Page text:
Fantasy Football TE Preview: Dynasty Tight Ends to Buy - Part One
Andrew Cooper highlights the tight ends you should be looking to buy for your Fantasy Football dynasty leagues.
Trading is fun. There’s no doubt about it. Live sport, in my opinion, is the most exciting and unpredictable spectacle in the world. Fantasy sports is an added layer of excitement on top of that. And trading players is yet another layer on top of that. Unless you are some kind of real estate mogul or day trader, where else can you feel like a captain of industry negotiating his opponent into submission for a fleeting moment before the reality of football randomness comes crashing down on your dreams?
(How it feels to trade Tyler Higbee for a 1st round rookie pick when he was just on waivers week 10)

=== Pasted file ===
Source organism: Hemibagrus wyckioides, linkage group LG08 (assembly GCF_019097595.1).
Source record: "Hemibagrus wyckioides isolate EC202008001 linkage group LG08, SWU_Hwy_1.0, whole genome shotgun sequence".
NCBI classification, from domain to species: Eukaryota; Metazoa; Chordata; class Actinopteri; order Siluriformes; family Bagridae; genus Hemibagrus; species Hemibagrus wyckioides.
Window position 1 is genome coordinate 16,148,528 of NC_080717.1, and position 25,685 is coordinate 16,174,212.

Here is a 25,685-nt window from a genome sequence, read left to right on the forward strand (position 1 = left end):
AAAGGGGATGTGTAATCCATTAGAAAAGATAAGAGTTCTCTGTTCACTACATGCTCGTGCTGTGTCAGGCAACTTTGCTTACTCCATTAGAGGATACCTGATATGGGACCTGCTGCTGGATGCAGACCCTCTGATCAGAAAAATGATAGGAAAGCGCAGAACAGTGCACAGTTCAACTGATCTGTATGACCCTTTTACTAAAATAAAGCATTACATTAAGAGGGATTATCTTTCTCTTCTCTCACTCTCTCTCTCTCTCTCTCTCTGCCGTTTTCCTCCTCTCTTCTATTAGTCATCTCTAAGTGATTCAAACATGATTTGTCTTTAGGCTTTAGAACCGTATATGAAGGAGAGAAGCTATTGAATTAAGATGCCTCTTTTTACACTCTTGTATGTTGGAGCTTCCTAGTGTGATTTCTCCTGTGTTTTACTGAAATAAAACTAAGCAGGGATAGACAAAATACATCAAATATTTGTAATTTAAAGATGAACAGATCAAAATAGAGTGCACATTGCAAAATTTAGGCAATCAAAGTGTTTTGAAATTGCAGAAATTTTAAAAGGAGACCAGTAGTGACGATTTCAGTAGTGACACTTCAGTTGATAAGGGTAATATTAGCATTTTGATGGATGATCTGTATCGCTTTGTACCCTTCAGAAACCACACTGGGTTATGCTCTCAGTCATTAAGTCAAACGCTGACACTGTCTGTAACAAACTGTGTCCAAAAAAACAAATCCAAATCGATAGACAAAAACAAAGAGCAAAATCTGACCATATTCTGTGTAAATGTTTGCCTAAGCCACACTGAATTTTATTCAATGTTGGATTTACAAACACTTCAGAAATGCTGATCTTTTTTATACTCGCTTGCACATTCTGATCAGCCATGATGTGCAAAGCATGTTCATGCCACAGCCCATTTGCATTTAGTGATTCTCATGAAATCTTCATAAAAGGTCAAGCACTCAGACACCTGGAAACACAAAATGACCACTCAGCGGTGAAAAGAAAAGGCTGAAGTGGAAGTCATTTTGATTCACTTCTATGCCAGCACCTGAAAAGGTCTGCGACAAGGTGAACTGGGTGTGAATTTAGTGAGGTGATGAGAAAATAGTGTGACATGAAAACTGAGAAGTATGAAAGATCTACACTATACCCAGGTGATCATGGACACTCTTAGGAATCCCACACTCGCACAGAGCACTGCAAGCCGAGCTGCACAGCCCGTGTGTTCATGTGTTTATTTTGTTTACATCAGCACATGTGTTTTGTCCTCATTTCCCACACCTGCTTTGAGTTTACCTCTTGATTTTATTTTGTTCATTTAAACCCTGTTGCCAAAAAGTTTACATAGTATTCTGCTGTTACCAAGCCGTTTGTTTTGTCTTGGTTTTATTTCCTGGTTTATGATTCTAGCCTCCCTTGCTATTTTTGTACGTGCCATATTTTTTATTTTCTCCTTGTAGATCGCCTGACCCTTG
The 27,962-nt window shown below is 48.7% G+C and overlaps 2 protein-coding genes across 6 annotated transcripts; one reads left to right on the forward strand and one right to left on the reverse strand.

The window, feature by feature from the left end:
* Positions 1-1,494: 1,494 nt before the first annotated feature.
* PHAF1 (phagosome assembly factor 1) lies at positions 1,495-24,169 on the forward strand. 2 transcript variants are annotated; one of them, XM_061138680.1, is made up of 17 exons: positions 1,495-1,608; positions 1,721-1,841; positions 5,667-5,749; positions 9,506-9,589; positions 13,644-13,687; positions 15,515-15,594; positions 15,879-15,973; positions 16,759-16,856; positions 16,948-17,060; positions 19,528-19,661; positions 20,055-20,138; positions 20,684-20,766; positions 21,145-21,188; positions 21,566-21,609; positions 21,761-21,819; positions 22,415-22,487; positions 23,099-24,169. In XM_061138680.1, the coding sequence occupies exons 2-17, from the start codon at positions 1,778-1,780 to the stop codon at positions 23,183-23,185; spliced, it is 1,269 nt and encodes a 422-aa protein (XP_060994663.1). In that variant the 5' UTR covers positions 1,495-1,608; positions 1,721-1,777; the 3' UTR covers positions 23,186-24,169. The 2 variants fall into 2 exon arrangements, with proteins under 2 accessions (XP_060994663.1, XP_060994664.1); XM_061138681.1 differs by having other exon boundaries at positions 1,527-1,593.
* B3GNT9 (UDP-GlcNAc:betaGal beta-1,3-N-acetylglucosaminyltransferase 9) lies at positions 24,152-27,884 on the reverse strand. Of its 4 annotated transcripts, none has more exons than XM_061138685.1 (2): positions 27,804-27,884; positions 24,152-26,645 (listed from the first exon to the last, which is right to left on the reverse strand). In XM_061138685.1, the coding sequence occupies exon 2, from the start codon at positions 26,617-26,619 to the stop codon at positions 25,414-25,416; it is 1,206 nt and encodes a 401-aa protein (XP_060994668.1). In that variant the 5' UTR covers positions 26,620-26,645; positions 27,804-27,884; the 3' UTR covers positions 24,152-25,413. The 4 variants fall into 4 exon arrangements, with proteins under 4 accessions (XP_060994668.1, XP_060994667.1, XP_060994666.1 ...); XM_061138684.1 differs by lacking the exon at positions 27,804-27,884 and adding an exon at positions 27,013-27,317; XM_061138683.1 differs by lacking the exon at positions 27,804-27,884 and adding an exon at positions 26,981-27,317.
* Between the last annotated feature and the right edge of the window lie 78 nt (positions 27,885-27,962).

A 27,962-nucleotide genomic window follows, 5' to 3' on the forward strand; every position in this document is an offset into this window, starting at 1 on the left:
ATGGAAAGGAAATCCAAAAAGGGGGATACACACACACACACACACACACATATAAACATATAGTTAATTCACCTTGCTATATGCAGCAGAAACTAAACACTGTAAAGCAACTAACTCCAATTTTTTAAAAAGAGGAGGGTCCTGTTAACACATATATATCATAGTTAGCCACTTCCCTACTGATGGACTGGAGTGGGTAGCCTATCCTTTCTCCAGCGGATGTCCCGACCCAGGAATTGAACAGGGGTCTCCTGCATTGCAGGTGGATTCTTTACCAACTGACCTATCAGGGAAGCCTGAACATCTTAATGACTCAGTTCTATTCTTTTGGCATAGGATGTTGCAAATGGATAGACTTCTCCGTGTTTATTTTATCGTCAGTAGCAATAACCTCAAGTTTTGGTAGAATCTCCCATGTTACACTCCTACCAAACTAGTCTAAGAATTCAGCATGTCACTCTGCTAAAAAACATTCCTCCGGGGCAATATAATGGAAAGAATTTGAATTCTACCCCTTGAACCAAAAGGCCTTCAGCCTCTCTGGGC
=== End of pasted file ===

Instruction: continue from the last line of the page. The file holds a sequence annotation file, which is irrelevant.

One of the beautiful aspects of dynasty is that it facilitates trading. Unlike redraft where the players are evenly distributed via the draft and everyone has the same goal of winning that year, dynasty teams are going to be at different stages of the cycle. Some teams may be tanking, some rebuilding, some going for the ship, and some in decline. And, unlike redraft trades, there doesn’t need to be an immediate “winner” and a “loser”. In fact, if one team sells a young asset to go all in and wins then the rebuilding team wins down the road, both teams can win the trade. And that’s not even getting into how rookie draft picks can help balance the scales and push even the most stubborn of owners towards a deal. If you are a fan of trading and fun and friendship and football, you absolutely need to be in a dynasty league. Or in my case like seven.